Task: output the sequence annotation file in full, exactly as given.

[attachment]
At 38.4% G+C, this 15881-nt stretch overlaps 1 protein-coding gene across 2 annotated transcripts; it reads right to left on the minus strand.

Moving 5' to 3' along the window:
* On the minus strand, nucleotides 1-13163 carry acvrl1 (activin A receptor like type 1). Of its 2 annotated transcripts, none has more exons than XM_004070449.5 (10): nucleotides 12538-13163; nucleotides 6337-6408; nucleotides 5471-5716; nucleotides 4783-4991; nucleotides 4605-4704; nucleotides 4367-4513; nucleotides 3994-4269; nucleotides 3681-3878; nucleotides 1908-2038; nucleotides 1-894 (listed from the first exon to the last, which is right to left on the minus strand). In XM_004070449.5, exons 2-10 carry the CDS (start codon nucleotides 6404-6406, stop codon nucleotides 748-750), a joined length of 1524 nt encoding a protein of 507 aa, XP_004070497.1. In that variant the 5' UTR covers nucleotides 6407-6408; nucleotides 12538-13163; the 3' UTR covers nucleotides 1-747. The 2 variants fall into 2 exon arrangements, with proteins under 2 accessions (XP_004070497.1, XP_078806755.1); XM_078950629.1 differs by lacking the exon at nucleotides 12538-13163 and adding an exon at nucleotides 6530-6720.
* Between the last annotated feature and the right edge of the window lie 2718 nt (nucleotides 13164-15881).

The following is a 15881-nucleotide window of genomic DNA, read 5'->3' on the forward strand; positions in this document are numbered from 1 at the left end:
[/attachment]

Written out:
At 38.4% G+C, this 15881-nt stretch overlaps 1 protein-coding gene across 2 annotated transcripts; it reads right to left on the minus strand.

Moving 5' to 3' along the window:
* On the minus strand, nucleotides 1-13163 carry acvrl1 (activin A receptor like type 1). Of its 2 annotated transcripts, none has more exons than XM_004070449.5 (10): nucleotides 12538-13163; nucleotides 6337-6408; nucleotides 5471-5716; nucleotides 4783-4991; nucleotides 4605-4704; nucleotides 4367-4513; nucleotides 3994-4269; nucleotides 3681-3878; nucleotides 1908-2038; nucleotides 1-894 (listed from the first exon to the last, which is right to left on the minus strand). In XM_004070449.5, exons 2-10 carry the CDS (start codon nucleotides 6404-6406, stop codon nucleotides 748-750), a joined length of 1524 nt encoding a protein of 507 aa, XP_004070497.1. In that variant the 5' UTR covers nucleotides 6407-6408; nucleotides 12538-13163; the 3' UTR covers nucleotides 1-747. The 2 variants fall into 2 exon arrangements, with proteins under 2 accessions (XP_004070497.1, XP_078806755.1); XM_078950629.1 differs by lacking the exon at nucleotides 12538-13163 and adding an exon at nucleotides 6530-6720.
* Between the last annotated feature and the right edge of the window lie 2718 nt (nucleotides 13164-15881).

The following is a 15881-nucleotide window of genomic DNA, read 5'->3' on the forward strand; positions in this document are numbered from 1 at the left end: